"The Future of Ageing for Singapore" Roundtable
Friday Jun 14,2019 | Others
"Dream to make Singapore the model for ageing."
- Janice Chia, Founder & Managing Director, Ageing Asia Pte Ltd
With ambitions to achieve the vision of making Singapore the model for ageing, industry front-runners and experts gathered on 15 May 2019 at a private roundtable themed “The Future of Ageing for Singapore - Debunk, Discover, Innovate”, to discuss and identify the top five challenges in pushing the ageing agenda forward, covering areas including infrastructure, workforce, funding, policies, and services.
Jointly organised by the Shirin Fozdar Programme at SMU and the Ageing Asia Alliance, the discussion also covered the different types of local and overseas community care models in place and examined how technology and digitalisation can adapt to better caregiving services for the elderly.
Ageing Well, My Way
Pauline Ong, 74-year old Singapore-based retiree, started the roundtable by sharing on her personal life experience as a member of the silver community and to set the stage for the discussion.
“The surest thing of life is death. It’s a journey.
Where and how we lived will impact how we die.”
Pauline found her passion for museums when she relocated to London with her husband in her early twenties. She believes that everyone should start cultivating hobbies outside of work and building relationships with mentors or role models, as early as possible, instead of waiting for retirement to do so. Through the support of her friends and religious faith, she was able to overcome the difficult challenges that come with growing old, including the rollercoaster of emotions after the passing of her husband.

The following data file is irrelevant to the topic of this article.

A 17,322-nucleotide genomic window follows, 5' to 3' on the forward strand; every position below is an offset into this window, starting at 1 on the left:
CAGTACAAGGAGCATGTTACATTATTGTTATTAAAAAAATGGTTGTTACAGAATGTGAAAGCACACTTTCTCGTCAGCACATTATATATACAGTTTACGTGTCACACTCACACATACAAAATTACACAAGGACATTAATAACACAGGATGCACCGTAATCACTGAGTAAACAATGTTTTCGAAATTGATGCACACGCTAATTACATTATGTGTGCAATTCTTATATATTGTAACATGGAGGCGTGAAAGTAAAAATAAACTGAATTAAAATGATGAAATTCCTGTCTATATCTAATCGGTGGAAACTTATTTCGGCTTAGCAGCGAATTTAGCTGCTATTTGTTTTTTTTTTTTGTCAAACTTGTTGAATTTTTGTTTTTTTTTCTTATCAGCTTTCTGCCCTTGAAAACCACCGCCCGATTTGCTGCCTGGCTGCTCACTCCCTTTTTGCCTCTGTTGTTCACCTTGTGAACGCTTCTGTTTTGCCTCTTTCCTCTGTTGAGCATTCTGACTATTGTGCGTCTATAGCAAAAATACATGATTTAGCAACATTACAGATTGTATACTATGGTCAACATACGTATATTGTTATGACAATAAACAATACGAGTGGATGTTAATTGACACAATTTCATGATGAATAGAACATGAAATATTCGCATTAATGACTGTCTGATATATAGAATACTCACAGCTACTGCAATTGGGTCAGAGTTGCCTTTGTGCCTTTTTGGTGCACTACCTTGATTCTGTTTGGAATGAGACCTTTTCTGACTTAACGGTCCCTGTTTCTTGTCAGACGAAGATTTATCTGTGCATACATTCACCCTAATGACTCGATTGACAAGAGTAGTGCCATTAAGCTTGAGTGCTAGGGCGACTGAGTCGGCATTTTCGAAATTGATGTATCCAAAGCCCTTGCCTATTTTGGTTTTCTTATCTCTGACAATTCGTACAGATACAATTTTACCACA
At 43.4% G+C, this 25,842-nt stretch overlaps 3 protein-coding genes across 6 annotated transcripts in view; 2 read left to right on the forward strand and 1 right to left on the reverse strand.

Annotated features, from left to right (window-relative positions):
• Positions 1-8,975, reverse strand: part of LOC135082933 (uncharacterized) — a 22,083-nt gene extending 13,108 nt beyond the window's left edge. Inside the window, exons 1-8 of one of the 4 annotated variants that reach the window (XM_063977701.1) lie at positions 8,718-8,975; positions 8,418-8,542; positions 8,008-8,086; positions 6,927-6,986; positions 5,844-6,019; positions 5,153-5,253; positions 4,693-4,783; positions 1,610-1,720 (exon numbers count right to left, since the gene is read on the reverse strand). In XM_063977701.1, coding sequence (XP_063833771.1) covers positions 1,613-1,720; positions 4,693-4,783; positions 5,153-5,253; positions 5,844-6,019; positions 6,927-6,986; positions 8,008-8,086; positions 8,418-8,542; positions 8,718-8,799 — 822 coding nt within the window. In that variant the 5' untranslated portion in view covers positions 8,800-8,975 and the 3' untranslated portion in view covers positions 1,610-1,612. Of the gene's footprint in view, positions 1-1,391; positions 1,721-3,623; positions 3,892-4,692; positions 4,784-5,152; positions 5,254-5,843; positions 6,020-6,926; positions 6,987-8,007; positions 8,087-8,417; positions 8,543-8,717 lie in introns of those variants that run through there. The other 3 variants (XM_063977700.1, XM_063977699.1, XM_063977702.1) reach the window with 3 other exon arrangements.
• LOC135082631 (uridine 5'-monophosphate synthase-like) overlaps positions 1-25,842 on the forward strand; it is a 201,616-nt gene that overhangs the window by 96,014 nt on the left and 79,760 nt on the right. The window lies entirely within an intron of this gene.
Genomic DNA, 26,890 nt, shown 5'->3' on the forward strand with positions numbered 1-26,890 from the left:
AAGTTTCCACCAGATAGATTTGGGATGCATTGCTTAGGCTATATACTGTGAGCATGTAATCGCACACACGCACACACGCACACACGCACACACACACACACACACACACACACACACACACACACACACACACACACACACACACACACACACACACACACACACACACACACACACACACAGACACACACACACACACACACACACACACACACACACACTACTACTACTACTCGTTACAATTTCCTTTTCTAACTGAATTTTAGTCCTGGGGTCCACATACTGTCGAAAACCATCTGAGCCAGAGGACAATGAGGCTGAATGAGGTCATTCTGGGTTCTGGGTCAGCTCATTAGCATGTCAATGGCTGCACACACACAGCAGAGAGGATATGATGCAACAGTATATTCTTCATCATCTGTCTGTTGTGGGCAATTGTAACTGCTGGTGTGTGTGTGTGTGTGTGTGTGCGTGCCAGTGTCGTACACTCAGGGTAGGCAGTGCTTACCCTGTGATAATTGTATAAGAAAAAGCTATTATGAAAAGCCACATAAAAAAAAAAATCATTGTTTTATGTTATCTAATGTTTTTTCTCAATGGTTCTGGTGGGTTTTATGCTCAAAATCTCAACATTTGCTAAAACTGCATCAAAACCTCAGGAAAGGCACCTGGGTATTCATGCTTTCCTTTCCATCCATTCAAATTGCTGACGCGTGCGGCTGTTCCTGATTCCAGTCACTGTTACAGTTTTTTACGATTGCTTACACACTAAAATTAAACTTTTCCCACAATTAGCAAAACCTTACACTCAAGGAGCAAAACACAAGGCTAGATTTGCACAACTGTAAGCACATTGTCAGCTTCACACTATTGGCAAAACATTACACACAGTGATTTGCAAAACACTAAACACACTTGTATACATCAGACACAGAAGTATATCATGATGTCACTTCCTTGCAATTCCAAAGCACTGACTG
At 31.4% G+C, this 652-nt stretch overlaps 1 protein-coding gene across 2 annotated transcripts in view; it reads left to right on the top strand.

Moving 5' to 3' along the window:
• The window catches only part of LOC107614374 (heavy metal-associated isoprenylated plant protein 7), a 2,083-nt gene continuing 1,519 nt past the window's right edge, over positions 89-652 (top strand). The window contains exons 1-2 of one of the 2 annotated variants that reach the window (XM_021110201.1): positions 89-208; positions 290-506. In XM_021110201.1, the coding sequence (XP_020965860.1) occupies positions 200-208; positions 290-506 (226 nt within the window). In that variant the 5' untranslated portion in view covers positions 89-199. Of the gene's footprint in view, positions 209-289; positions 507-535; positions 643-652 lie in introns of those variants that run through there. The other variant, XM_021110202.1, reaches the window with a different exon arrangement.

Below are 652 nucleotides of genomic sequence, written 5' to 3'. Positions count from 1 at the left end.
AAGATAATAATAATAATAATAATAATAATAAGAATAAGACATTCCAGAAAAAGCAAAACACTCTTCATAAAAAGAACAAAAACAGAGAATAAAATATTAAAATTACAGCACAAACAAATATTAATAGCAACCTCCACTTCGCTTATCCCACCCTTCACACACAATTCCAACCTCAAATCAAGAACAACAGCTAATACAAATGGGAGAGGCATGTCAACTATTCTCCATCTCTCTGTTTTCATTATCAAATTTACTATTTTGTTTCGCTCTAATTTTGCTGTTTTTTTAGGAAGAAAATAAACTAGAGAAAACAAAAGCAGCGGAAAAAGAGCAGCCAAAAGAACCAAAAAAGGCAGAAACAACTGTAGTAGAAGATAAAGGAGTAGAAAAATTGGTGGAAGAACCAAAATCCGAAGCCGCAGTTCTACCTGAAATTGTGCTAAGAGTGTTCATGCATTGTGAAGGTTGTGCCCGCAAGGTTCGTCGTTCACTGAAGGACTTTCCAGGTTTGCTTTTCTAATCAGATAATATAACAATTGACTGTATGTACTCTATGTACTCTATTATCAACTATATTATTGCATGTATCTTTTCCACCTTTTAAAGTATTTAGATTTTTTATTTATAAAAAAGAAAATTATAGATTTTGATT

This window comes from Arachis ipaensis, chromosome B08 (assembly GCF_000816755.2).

“We have to be comfortable with ourselves. I’m happy with my silver hair. I’m happy to be putting on weight.”
In addition to keeping active and forging strong relationships, Pauline also believes in staying current with the times, such as picking up the skills to use smartphones, mobile apps or even video editing.
Continuing the conversation on what ageing well entails, several participants concurred that the way in which employment is structured in Singapore, including retirement funds, could be stuck in an obsolete model that requires an update, to keep up with the shift of perspective towards a multi-stage life and longer lifespans of people.
Laurence Lien, Chairman of the Lien Foundation and Co-Founder & CEO of the Asia Philanthropy Circle, also mentioned that many people are retiring too early. He added that people will need to save up for the multiple career transitions as they continually seek to retool and recreate themselves to achieve their aspirational needs.
Read more about the roundtable in SMU News